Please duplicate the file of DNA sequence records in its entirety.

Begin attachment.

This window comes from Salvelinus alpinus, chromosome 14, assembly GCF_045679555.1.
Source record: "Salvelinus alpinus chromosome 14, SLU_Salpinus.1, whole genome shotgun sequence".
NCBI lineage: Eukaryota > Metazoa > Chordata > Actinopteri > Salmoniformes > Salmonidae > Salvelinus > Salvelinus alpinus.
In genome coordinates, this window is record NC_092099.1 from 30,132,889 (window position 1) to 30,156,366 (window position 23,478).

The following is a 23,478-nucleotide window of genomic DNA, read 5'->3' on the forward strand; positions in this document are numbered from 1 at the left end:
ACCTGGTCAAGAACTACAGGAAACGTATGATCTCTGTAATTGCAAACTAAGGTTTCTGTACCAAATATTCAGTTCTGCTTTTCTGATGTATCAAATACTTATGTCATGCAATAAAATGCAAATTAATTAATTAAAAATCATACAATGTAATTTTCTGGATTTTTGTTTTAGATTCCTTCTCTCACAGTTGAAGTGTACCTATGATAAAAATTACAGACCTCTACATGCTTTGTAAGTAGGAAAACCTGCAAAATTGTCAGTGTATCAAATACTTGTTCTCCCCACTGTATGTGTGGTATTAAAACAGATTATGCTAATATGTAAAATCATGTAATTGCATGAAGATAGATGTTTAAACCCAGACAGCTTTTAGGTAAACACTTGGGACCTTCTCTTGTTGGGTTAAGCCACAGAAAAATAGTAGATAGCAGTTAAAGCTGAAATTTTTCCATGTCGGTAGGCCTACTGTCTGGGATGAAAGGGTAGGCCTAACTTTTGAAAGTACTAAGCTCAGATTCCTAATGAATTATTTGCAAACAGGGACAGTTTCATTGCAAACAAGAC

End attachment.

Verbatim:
This window comes from Salvelinus alpinus, chromosome 14, assembly GCF_045679555.1.
Source record: "Salvelinus alpinus chromosome 14, SLU_Salpinus.1, whole genome shotgun sequence".
NCBI lineage: Eukaryota > Metazoa > Chordata > Actinopteri > Salmoniformes > Salmonidae > Salvelinus > Salvelinus alpinus.
In genome coordinates, this window is record NC_092099.1 from 30,132,889 (window position 1) to 30,156,366 (window position 23,478).

The following is a 23,478-nucleotide window of genomic DNA, read 5'->3' on the forward strand; positions in this document are numbered from 1 at the left end:
ACCTGGTCAAGAACTACAGGAAACGTATGATCTCTGTAATTGCAAACTAAGGTTTCTGTACCAAATATTCAGTTCTGCTTTTCTGATGTATCAAATACTTATGTCATGCAATAAAATGCAAATTAATTAATTAAAAATCATACAATGTAATTTTCTGGATTTTTGTTTTAGATTCCTTCTCTCACAGTTGAAGTGTACCTATGATAAAAATTACAGACCTCTACATGCTTTGTAAGTAGGAAAACCTGCAAAATTGTCAGTGTATCAAATACTTGTTCTCCCCACTGTATGTGTGGTATTAAAACAGATTATGCTAATATGTAAAATCATGTAATTGCATGAAGATAGATGTTTAAACCCAGACAGCTTTTAGGTAAACACTTGGGACCTTCTCTTGTTGGGTTAAGCCACAGAAAAATAGTAGATAGCAGTTAAAGCTGAAATTTTTCCATGTCGGTAGGCCTACTGTCTGGGATGAAAGGGTAGGCCTAACTTTTGAAAGTACTAAGCTCAGATTCCTAATGAATTATTTGCAAACAGGGACAGTTTCATTGCAAACAAGAC